A de Havilland DH16 (pictured) belonging to the British Aircraft Transport & Travel Company (“AT@&T”) took off from Hounslow Heath Aerodrome inaugurating the world’s first regularly scheduled airline service between London and Paris, Le Bourget Airport.

Although situated near to modern-day Heathrow Airport, Hounslow Heath, which started life as a grass airstrip used by the Royal Flying Corps, was soon abandoned in favour of Croydon Airport but despite the urban sprawl around London it was never built on and today exists as a public open space and nature reserve.

Despite problems with bad weather AT&T soon gained a reputation for reliability on this once per day route. In November 1919, it won the first British civil airmail contract operating six DH.9A aircraft Hawkinge (Kent) and Cologne. On 17 May 1920, a DH.16 of AT&T operated the first KLM service between London and Amsterdam.

AT&T was owned by the Aircraft Manufacturing Company Limited (Airco) who built the de Havilland range of aircraft. The DH16 was a 4 seat (plus pilot) passenger version of the Airco DH9A single seat bomber. Nine aircraft were built, eight of which were delivered to AT&T and one sold to the River Plate Aviation Company in Argentina, to operate a cross-river service between Buenos Aires and Montevideo.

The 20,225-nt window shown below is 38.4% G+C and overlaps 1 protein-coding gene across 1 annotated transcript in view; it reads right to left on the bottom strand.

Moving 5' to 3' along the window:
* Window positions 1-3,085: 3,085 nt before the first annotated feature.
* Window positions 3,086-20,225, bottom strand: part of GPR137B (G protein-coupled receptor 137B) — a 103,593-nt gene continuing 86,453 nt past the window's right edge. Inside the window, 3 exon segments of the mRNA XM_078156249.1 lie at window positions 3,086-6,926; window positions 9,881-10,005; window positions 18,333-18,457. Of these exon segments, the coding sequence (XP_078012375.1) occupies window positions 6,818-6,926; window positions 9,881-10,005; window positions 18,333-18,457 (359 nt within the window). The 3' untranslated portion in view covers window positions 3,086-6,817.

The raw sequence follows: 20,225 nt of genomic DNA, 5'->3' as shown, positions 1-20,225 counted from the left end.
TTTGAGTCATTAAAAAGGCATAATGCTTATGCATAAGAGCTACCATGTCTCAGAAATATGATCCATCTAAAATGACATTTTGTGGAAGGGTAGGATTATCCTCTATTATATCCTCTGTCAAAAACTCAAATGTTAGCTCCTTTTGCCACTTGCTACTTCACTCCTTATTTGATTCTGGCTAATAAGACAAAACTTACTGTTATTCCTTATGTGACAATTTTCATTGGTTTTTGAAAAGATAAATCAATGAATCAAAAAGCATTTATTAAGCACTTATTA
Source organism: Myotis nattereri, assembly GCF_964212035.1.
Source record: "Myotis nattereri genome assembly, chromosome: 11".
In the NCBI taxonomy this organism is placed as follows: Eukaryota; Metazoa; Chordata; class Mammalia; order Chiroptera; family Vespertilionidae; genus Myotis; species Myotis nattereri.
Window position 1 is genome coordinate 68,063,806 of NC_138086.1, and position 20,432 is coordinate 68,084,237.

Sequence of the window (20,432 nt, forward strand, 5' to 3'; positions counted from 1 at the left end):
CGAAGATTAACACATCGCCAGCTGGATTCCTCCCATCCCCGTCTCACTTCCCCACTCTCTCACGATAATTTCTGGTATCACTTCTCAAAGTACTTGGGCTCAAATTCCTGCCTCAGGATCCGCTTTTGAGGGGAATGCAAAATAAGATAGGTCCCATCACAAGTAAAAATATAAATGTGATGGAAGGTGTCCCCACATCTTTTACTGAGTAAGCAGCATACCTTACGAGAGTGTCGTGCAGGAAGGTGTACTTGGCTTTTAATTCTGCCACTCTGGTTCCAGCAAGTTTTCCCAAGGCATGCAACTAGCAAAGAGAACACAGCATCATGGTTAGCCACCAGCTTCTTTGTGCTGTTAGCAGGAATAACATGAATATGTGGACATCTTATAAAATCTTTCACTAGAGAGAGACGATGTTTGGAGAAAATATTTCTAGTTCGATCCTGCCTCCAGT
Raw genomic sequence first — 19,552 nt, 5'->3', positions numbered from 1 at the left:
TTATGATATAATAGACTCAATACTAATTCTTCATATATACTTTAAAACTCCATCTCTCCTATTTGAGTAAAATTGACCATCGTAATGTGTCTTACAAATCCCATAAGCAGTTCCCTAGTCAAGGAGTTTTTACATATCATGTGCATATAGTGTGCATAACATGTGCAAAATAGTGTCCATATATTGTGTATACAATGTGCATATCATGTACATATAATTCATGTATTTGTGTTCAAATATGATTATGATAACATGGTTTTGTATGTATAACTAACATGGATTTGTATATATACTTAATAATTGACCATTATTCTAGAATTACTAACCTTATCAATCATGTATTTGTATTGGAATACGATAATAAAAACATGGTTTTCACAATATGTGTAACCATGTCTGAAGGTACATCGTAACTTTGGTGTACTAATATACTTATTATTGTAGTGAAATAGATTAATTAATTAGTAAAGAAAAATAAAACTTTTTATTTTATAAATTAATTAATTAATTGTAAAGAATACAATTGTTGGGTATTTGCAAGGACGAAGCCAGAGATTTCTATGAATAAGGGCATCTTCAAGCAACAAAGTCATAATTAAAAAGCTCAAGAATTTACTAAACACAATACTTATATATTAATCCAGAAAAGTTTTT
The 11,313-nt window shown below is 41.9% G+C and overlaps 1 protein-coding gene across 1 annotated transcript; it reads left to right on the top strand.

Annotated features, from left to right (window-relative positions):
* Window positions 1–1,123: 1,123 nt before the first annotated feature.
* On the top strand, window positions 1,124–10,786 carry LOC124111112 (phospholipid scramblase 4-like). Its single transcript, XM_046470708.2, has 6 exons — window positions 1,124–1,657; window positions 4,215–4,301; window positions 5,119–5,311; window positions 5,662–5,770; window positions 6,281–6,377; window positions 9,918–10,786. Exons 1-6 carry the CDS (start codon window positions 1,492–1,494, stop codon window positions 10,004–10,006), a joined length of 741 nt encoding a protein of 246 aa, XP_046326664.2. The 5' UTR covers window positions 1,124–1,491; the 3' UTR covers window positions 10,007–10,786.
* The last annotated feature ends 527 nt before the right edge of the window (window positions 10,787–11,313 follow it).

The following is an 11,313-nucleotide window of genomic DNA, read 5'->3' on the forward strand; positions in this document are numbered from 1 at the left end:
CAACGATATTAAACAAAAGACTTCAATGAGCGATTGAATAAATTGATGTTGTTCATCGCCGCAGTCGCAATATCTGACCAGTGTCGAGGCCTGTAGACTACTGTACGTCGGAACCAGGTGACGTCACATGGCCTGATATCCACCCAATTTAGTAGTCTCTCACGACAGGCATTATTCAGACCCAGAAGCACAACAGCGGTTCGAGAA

In February 1920 Airco was bought by BSA (Birmingham Small Arms) who were already manufacturing Airco de Havilands on a sub contract basis as well as Daimler engines and cars. After a short time operating under its own name AT&T was merged with Daimler Hire Limited to form Daimler Airways Limited.

Category: Historic Events


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